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Stressed Power Units: ‘Banks have to take more than Rs 10K crore haircut’

The banks would have to reduce the debt of Tata Power Project and Adani Power project by Rs 4,240 crore and Rs 3,821 crore, respectively, according to the HPC.

Business news, Tata Power, Adani Power, Essar Power, RBI, stressed power assets, indian express Three projects of Tata, Adani & Essar have a debt of over Rs 22K crore. (File)

To make stressed mega power projects of Tata Power, Adani Power and Essar Power viable, banks would have to take a haircut of more than Rs 10,000 crore, recommended the High Power Committee (HPC) set up by the Gujarat government.

The banks as well as the Gujarat government have not yet taken a decision on the various recommendations made by the HPC to resolve the issues ailing these mega projects that can be run on imported coal only and have a total generating capacity of around 10,000 megawatts (MW). According to a senior Gujarat government official, these three projects have a debt of more than Rs 22,000 crore currently.

According to the HPC, the banks would have to reduce the debt of Tata Power Project and Adani Power project by Rs 4,240 crore and Rs 3,821 crore, respectively. For Essar Power project, the HPC has suggested a haircut of Rs 1,154 crore but then it added that “lenders’ sacrifice may be higher as they may have to reduce the outstanding debt by around Rs 2,324 crore… to make the debt sustainable”.

Moreover, the HPC added that the lenders “will be reducing the interest rate also” on the debt of these three projects. State Bank of India (SBI), one of the leading banks that lent money to these projects, had requested the Gujarat government in January this year to form an HPC “for finding a resolution for the financial issues being faced” by these projects. Consequently, a three-member HPC was formed in July under the chairmanship of former Supreme Court Justice R K Agrawal.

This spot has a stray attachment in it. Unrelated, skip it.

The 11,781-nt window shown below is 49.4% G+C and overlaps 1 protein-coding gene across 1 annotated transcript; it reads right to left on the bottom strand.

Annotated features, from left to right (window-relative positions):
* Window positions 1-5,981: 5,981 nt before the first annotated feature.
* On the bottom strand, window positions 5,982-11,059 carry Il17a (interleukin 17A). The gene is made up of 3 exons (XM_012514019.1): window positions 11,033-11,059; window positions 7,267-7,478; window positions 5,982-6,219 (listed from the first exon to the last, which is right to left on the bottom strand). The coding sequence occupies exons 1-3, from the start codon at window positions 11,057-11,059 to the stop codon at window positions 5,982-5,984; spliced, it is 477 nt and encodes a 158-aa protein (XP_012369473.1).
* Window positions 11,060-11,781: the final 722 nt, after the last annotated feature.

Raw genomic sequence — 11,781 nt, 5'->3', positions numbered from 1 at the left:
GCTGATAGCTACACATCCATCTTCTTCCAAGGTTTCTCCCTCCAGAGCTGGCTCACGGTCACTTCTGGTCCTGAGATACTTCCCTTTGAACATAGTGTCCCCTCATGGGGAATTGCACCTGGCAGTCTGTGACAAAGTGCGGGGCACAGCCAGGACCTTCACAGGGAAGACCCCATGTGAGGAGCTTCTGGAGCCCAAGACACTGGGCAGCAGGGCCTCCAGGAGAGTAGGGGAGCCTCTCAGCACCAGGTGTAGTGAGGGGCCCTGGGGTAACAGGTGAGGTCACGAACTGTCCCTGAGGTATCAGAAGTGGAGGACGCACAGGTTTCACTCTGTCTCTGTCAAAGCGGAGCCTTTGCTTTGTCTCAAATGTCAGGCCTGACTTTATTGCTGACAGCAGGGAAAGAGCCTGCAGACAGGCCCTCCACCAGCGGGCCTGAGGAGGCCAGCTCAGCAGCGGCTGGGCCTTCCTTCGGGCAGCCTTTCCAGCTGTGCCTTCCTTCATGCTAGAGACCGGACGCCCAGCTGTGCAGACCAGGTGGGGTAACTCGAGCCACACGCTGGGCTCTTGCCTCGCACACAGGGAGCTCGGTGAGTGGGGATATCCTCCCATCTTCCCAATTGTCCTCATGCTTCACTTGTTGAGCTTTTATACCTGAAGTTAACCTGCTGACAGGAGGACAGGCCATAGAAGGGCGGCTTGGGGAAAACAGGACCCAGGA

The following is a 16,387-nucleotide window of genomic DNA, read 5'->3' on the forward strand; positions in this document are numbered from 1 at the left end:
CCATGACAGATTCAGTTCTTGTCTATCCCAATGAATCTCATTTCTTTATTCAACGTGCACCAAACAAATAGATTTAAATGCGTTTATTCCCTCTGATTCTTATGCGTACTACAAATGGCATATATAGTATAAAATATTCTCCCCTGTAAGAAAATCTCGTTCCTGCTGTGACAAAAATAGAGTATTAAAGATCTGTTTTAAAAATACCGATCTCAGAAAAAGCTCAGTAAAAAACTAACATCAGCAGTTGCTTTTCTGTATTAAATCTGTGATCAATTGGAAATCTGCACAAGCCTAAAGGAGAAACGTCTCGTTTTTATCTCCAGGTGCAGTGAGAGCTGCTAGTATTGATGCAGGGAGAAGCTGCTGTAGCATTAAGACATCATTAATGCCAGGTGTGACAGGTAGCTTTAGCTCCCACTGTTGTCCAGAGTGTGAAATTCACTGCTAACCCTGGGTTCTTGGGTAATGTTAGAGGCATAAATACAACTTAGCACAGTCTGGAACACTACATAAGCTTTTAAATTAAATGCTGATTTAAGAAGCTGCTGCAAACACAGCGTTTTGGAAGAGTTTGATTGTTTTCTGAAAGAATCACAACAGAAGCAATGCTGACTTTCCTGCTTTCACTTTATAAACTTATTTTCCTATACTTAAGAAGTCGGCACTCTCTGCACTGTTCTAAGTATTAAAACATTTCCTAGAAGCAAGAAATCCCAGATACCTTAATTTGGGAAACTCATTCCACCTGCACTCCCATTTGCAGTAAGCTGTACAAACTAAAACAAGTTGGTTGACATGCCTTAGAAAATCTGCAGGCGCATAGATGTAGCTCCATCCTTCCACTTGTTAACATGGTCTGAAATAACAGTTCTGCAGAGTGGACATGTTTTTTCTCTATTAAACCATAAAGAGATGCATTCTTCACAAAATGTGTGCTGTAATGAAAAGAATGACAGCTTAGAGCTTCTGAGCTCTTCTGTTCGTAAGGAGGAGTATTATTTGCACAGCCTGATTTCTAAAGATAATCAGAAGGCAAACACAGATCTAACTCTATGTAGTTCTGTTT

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The lenders, in their submission to the HPC, stated that “the net worth is already wiped out for these projects, and these projects are primarily managing to survive on additional fund infusion by promoter groups”. The lenders added: “There is likelihood of further erosion in the credit worthiness of the generators and the projects may become non-performing thereby leading to further significant losses being borne/to be borne by the lenders.”

The lenders further stated that they are handling various stressed accounts in power sector due to multiple reasons and therefore, it would be desirable to resolve the issues pertaining to these projects with some efforts, rather than allow them to become insolvent. Currently, there are 34 stressed power assets of total 38,870 MW in India, according to the Ministry of Finance.

The HPC stated in its report: “The fuel cost under recovery, significant promoter level financial support, the fact that the equity in these projects has effectively been written off, and the overall operational constraints and financial challenges faced by these projects, have collectively resulted in the situation where these projects are not in a position to earn any return on equity (ROE).”

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These power projects are based out of Gujarat only. Since the commencement of operations, the projects have been facing hardship due to under-recovery in fuel costs. These projects were envisaged to receive coal from Indonesia for their operations. Indonesia is the largest supplier of imported coal in India due to its coal quality and logistical advantage.

The Supreme Court gave a ruling in April 2017 stating that the impact of high imported coal prices — which occurred due to Indonesian Regulations, 2010 — can’t be passed through to consumers as it was neither ‘Change in Law’ nor ‘Force Majeure’ as per the PPAs (power purchase agreements), which were signed with the distribution companies (discoms) of various state governments. ‘Force Majeure’ is a completely unexpected event that inhibits the party from fulfilling its contractual obligations.

First published on: 18-09-2018 at 01:16:23 am
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